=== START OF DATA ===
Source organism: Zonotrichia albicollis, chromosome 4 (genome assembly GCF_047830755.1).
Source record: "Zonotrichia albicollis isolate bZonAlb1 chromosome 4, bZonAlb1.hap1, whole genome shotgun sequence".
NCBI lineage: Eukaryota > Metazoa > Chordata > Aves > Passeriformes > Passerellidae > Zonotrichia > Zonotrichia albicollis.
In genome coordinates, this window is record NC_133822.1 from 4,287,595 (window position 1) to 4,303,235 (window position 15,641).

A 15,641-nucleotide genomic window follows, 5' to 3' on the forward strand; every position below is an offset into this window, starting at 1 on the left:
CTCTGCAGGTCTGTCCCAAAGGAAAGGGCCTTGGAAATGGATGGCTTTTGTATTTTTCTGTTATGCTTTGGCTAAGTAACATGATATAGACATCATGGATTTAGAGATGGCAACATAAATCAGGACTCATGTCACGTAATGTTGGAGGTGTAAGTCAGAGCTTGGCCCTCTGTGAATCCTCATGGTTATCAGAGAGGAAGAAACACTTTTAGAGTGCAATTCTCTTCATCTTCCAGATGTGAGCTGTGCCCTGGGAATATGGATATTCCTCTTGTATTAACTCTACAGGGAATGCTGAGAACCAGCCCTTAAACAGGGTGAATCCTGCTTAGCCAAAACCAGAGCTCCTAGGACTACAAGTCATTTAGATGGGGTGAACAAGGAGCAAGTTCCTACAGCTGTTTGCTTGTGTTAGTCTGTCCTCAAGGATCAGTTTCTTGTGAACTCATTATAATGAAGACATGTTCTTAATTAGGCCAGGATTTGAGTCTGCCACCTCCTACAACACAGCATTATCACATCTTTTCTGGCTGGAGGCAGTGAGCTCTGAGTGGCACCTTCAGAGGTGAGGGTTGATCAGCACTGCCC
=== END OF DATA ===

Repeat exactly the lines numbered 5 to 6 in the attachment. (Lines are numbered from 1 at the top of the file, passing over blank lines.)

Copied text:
A 15,641-nucleotide genomic window follows, 5' to 3' on the forward strand; every position below is an offset into this window, starting at 1 on the left:
CTCTGCAGGTCTGTCCCAAAGGAAAGGGCCTTGGAAATGGATGGCTTTTGTATTTTTCTGTTATGCTTTGGCTAAGTAACATGATATAGACATCATGGATTTAGAGATGGCAACATAAATCAGGACTCATGTCACGTAATGTTGGAGGTGTAAGTCAGAGCTTGGCCCTCTGTGAATCCTCATGGTTATCAGAGAGGAAGAAACACTTTTAGAGTGCAATTCTCTTCATCTTCCAGATGTGAGCTGTGCCCTGGGAATATGGATATTCCTCTTGTATTAACTCTACAGGGAATGCTGAGAACCAGCCCTTAAACAGGGTGAATCCTGCTTAGCCAAAACCAGAGCTCCTAGGACTACAAGTCATTTAGATGGGGTGAACAAGGAGCAAGTTCCTACAGCTGTTTGCTTGTGTTAGTCTGTCCTCAAGGATCAGTTTCTTGTGAACTCATTATAATGAAGACATGTTCTTAATTAGGCCAGGATTTGAGTCTGCCACCTCCTACAACACAGCATTATCACATCTTTTCTGGCTGGAGGCAGTGAGCTCTGAGTGGCACCTTCAGAGGTGAGGGTTGATCAGCACTGCCC